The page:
With news on Welsh urban quiet areas; ‘A Cleaner Future’ conference in Doncaster; and, the impact of devolving rail services in London on congestion
Welsh Environment Minister, John Griffiths has granted ‘quiet area’ status to 29 locations across urban South Wales. Once an area has been designated it is protected from increases in noise by the Environmental Noise Directive and planning policy.
Four local authorities, Neath Port Talbot, Swansea, Vale of Glamorgan and Cardiff, were invited to submit lists of their selected quiet areas earlier this year. A consultation period followed. The places being granted official quiet status include large, public spaces such as Heath Park, Cardiff, Cwmdonkin Park, Swansea and Neath Abbey ruins. The full list can be found here.
This is first tranche of designated quiet areas in large urban areas under the Environmental Noise Directive (2002/49/EC). The Directive requires the Welsh Government to identify quiet areas in their noise action plans and implementation of EU Directives is a Programme for Government commitment. A second round of noise mapping is taking place later this year, following which a second tranche of quiet areas will be consulted upon, including this time areas in Newport.
Mr Griffiths said: “It is important that people living and working in large urban areas have access to quiet areas where they can relax, unwind and enjoy time with family and friends.”
Public and private sector workers from across the country are set to gather in Doncaster on Wednesday (May 30) for the ‘A Cleaner Future’ conference on air quality management.
The event will also include discussion of the latest developments in the ECO Stars scheme, designed to provide recognition, guidance and advice to operators of goods vehicles, buses and coaches across South Yorkshire. A number of transport and freight operators will be awarded 5* ratings during the conference.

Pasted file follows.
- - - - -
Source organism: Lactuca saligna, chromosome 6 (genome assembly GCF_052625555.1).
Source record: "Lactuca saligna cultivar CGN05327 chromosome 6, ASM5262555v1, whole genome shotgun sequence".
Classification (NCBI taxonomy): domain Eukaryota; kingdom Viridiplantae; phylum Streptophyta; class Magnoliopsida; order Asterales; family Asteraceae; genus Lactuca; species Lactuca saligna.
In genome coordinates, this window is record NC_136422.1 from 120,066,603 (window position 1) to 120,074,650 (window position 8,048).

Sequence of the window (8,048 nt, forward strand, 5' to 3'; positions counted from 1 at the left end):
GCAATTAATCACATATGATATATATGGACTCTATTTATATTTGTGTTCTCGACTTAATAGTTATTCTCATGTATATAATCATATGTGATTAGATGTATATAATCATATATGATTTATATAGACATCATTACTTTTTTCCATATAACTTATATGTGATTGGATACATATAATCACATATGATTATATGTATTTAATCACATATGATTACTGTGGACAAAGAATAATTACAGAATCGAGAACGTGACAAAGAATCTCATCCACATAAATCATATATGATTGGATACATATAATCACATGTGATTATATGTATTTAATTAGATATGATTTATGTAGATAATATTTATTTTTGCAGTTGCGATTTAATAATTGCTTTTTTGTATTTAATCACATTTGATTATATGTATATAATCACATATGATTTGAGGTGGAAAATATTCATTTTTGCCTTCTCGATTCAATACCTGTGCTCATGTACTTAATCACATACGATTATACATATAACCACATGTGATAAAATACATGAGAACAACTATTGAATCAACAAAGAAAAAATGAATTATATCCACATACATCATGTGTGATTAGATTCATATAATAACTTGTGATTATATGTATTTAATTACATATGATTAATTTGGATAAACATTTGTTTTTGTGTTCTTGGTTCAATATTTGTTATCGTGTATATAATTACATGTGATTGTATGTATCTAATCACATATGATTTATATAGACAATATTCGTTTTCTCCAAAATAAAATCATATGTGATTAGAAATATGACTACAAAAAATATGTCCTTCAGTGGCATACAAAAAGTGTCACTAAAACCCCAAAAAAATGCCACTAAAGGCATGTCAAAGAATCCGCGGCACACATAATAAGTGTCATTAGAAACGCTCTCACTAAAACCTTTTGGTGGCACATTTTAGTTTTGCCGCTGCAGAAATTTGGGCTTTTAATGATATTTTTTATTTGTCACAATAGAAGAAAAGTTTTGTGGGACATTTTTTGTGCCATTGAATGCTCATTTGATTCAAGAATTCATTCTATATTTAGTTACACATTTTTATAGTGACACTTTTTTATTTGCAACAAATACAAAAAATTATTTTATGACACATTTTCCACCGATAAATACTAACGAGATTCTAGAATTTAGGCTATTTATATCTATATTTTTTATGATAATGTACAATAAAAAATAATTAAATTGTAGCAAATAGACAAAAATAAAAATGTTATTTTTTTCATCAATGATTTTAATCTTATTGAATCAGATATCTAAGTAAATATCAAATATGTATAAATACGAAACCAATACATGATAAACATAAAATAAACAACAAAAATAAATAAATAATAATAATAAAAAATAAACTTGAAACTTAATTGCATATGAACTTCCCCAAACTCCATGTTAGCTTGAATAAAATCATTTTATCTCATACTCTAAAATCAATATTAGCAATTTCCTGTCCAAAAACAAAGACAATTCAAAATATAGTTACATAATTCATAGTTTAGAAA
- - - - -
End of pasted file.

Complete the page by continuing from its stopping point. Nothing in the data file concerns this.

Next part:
Peter Davies, Mayor of Doncaster who will be opening the conference said: “While there are still localised areas of poor air quality, things in Doncaster and across the region have greatly improved.
“The challenge we now see before us is to enable the economies of Doncaster and South Yorkshire to grow while protecting these hard won gains and as Mayor, I have a number of priorities that fit in with this challenge.
“By developing relationships with business, such as the highly successful ECO Stars scheme for fleet operators, we can mutually benefit both the economy by helping businesses save money and the environment by improving emissions.”
Devolving responsibility for rail services in London could help improve services and attract more customers away from their cars, thereby reducing carbon emissions, according to Transport for London (TfL).
TfL is a statutory corporation regulated under local government finance rules and is responsible for most aspects of the transport system in Greater London has issued a draft response to a Department for Transport consultation on ‘Reforming our Railways’ which outlines the government’s plans to devolve responsibility for the railways to local bodies in a bid to make them more cost effective. It is to be discussed at a meeting of TfL’s finance and policy committee on May 31.
The agenda for the meeting claims that devolution of rail services in the capital will lead to improved stations, higher standards of service quality, better performance and lower rail network crime, which would help support economic growth because additional rail travel will be generated, meaning that traffic will shift away from the private car and towards public transport, reducing congestion.
It explains: “The performance and service quality improvements proposed by TfL would generate additional passenger demand especially in the off peak when journeys are more discretionary. A proportion of these journeys would switch from car, reducing CO2 emissions. Evidence from London Overground has shown that around ten per cent of new rail journeys have transferred from car.â€?